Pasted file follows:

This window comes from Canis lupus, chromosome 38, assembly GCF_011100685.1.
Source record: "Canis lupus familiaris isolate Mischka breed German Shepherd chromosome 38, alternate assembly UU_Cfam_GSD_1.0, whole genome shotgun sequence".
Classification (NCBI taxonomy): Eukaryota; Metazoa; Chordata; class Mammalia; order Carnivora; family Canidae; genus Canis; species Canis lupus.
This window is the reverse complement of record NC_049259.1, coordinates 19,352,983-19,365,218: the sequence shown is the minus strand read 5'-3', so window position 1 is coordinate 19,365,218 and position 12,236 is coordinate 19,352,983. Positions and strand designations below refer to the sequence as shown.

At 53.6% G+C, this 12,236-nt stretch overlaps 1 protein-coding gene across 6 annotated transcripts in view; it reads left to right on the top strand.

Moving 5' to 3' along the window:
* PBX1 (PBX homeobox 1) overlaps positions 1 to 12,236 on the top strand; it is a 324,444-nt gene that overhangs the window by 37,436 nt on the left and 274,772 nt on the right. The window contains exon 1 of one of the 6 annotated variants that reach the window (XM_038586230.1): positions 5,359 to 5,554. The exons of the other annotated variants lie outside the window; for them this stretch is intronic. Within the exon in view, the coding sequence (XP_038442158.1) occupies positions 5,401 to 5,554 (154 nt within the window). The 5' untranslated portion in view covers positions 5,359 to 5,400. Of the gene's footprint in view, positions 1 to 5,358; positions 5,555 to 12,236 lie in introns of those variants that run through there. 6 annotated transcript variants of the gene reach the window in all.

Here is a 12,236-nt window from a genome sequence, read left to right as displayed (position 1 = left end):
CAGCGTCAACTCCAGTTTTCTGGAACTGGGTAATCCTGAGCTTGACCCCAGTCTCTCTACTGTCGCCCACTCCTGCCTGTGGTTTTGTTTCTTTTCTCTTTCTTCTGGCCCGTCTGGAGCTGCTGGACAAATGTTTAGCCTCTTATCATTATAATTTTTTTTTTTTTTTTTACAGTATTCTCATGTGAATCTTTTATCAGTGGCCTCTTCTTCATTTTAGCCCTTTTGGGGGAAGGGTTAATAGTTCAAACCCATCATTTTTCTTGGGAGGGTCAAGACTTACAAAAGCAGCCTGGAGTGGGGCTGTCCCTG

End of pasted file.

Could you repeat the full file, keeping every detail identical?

This window comes from Canis lupus, chromosome 38, assembly GCF_011100685.1.
Source record: "Canis lupus familiaris isolate Mischka breed German Shepherd chromosome 38, alternate assembly UU_Cfam_GSD_1.0, whole genome shotgun sequence".
Classification (NCBI taxonomy): Eukaryota; Metazoa; Chordata; class Mammalia; order Carnivora; family Canidae; genus Canis; species Canis lupus.
This window is the reverse complement of record NC_049259.1, coordinates 19,352,983-19,365,218: the sequence shown is the minus strand read 5'-3', so window position 1 is coordinate 19,365,218 and position 12,236 is coordinate 19,352,983. Positions and strand designations below refer to the sequence as shown.

At 53.6% G+C, this 12,236-nt stretch overlaps 1 protein-coding gene across 6 annotated transcripts in view; it reads left to right on the top strand.

Moving 5' to 3' along the window:
* PBX1 (PBX homeobox 1) overlaps positions 1 to 12,236 on the top strand; it is a 324,444-nt gene that overhangs the window by 37,436 nt on the left and 274,772 nt on the right. The window contains exon 1 of one of the 6 annotated variants that reach the window (XM_038586230.1): positions 5,359 to 5,554. The exons of the other annotated variants lie outside the window; for them this stretch is intronic. Within the exon in view, the coding sequence (XP_038442158.1) occupies positions 5,401 to 5,554 (154 nt within the window). The 5' untranslated portion in view covers positions 5,359 to 5,400. Of the gene's footprint in view, positions 1 to 5,358; positions 5,555 to 12,236 lie in introns of those variants that run through there. 6 annotated transcript variants of the gene reach the window in all.

Here is a 12,236-nt window from a genome sequence, read left to right as displayed (position 1 = left end):
CAGCGTCAACTCCAGTTTTCTGGAACTGGGTAATCCTGAGCTTGACCCCAGTCTCTCTACTGTCGCCCACTCCTGCCTGTGGTTTTGTTTCTTTTCTCTTTCTTCTGGCCCGTCTGGAGCTGCTGGACAAATGTTTAGCCTCTTATCATTATAATTTTTTTTTTTTTTTTTACAGTATTCTCATGTGAATCTTTTATCAGTGGCCTCTTCTTCATTTTAGCCCTTTTGGGGGAAGGGTTAATAGTTCAAACCCATCATTTTTCTTGGGAGGGTCAAGACTTACAAAAGCAGCCTGGAGTGGGGCTGTCCCTG